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College of Arts and Sciences

2010 Archived News and Features

college and graduate school of arts and sciences

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Returning to God

Anatheism: Returning to God after God by Seelig Professor of Philosophy Richard Kearney is among reading recommendations from The New Yorker's Book Bench.




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Gambling as revenue

Lured by the promise of new jobs and tax revenues, more and more state and local governments are permitting some form of casino gambling. Economist Rev. Richard McGowan, S.J., discussed the growing trend on NPR's 'Fresh Air'.




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Theologian's book honored

Theologian Catherine Cornille's latest book The Im-Possibility of Interrreligious Dialogue has won the Frederick J. Streng Award for Excellence from the Society for Buddhist-Christian Studies, given annually to a book that 'makes make an important contribution to issues relevant to the context of Buddhist-Christian dialogue.'




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50 years - and counting

Voices of Experience: Economics faculty members Frank McLaughlin and Harold Petersen each boast a BC tenure of 50 years - and counting. BC Chronicle




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The new English missal

As Catholics prepare for a revised English translation of the Roman Missal, there is disquiet about its rendering of a usable and sacred vernacular, theologian Raymond Helmick, S.J. - who was among those involved in the 1960s translation- writes in The Tablet.




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'Professor of micropopularity'

James Schamus of Focus Features makes the most successful 'small' movies around, by spiking the mainstream with just a touch of weird, writes English Professor and American Studies Director Carlo Rotella for the New York Times Magazine.




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Essay Prize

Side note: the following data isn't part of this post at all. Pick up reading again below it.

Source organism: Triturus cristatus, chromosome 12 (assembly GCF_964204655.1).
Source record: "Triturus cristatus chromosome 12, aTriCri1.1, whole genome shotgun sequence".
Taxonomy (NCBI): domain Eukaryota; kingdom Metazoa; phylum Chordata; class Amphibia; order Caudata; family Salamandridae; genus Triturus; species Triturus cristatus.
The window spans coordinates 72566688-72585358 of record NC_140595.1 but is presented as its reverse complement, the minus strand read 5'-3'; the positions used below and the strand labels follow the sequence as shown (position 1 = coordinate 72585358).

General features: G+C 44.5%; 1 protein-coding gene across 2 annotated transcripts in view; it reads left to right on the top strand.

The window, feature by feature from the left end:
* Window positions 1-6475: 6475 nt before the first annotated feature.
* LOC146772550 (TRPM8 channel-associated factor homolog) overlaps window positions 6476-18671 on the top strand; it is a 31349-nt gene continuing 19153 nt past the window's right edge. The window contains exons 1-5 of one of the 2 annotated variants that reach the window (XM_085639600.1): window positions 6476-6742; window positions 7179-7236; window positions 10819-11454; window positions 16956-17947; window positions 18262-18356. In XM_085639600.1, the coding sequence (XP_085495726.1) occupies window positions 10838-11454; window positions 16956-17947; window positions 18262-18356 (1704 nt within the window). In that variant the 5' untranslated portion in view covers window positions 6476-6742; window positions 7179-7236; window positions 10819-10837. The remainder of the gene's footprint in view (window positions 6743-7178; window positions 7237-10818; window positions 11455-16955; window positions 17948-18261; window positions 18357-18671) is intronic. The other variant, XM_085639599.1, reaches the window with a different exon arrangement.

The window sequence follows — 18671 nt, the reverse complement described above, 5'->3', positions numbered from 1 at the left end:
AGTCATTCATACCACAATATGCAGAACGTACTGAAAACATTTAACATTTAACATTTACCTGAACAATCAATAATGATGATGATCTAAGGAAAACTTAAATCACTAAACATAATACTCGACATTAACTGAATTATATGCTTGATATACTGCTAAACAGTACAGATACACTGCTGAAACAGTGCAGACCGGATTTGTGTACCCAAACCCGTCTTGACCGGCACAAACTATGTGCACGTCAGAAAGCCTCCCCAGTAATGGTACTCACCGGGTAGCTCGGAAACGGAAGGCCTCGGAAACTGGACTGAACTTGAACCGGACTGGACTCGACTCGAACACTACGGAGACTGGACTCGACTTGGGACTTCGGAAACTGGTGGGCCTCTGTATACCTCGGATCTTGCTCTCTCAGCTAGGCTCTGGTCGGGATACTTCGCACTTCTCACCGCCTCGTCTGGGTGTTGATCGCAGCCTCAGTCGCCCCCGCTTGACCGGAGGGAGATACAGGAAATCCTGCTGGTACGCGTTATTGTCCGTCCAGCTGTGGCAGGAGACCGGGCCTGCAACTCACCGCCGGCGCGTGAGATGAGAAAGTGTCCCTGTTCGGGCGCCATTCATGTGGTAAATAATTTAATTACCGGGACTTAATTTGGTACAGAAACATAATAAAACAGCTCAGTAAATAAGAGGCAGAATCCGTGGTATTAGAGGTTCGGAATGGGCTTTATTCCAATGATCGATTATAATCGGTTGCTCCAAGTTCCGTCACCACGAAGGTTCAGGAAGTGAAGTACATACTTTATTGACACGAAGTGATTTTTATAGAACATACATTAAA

English Associate Professor Andrew Sofer has received the inaugural ASTR Essay Prize of the American Society for Theatre Research for his Theatre Journal article on 'Doctor Faustus.' According to the award citation, the essay's 'rigorous and insightful interweaving of theatre and literary history, performance and critical theory, and cultural and textual analysis' renders it 'a model of elegant scholarly inquiry.'




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Sleep and memory

Sleep seems to reorganize memories, picking out the emotional details and reconfiguring them to help people produce new and creative ideas, according to an article co-authored by Psychology Associate Professor Elizabeth Kensinger in Current Directions in Psychological Science, a journal of the Association for Psychological Science. UPI | Hartford Courant | Science Daily




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Teaching and research

Computational biologist Jeffrey Chuang discusses BC's strong focus on both research and teaching, and the opportunities here for student research, in the November issue of Genome Technology magazine.




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Nabokov's Judaic Interest

Professor of Russian and English Maxim D. Shrayer argues for the centrality of Judaic interest in the life and art of young Vladimir Nabokov through exploration of the author's early short fiction.




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The new normal

At a recent Lowell Humanities Series event, sociologist and author Eric Klinenberg spoke of the extraordinary rise in the number of people living alone. English Professor and American Studies Director Carlo Rotella reflects on this 'new normal' in his column for the Boston Globe.




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Bin Laden's Backfire

In his recently released audio recording targeting France, Osama bin Laden demonstrated a fundamental misunderstanding of the current French social landscape, according to an op-ed co-authored by Political Science Associate Professor Jonathan Laurence. Foreign Policy




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Justice for Magdalenes

The Irish Human Rights Commission has requested a formal inquiry into violations against women and girls in Ireland's Magdalene Laundries, based on an application by advocacy group Justice for Magdalenes, which was coordinated and co-authored by English Associate Professor James Smith. Sampling of coverage: Irish Times | Irish Examiner | RTE Television News.




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Food and home

Lynne Christy Anderson, English adjunct professor and ESL coordinator of the ESL Program, discussed her book Breaking Bread: Recipes and Stories from Immigrant Kitchens - and the symbolic role of food in the assimilation process - on WBUR's 'Here and Now.'




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'What the father came to see'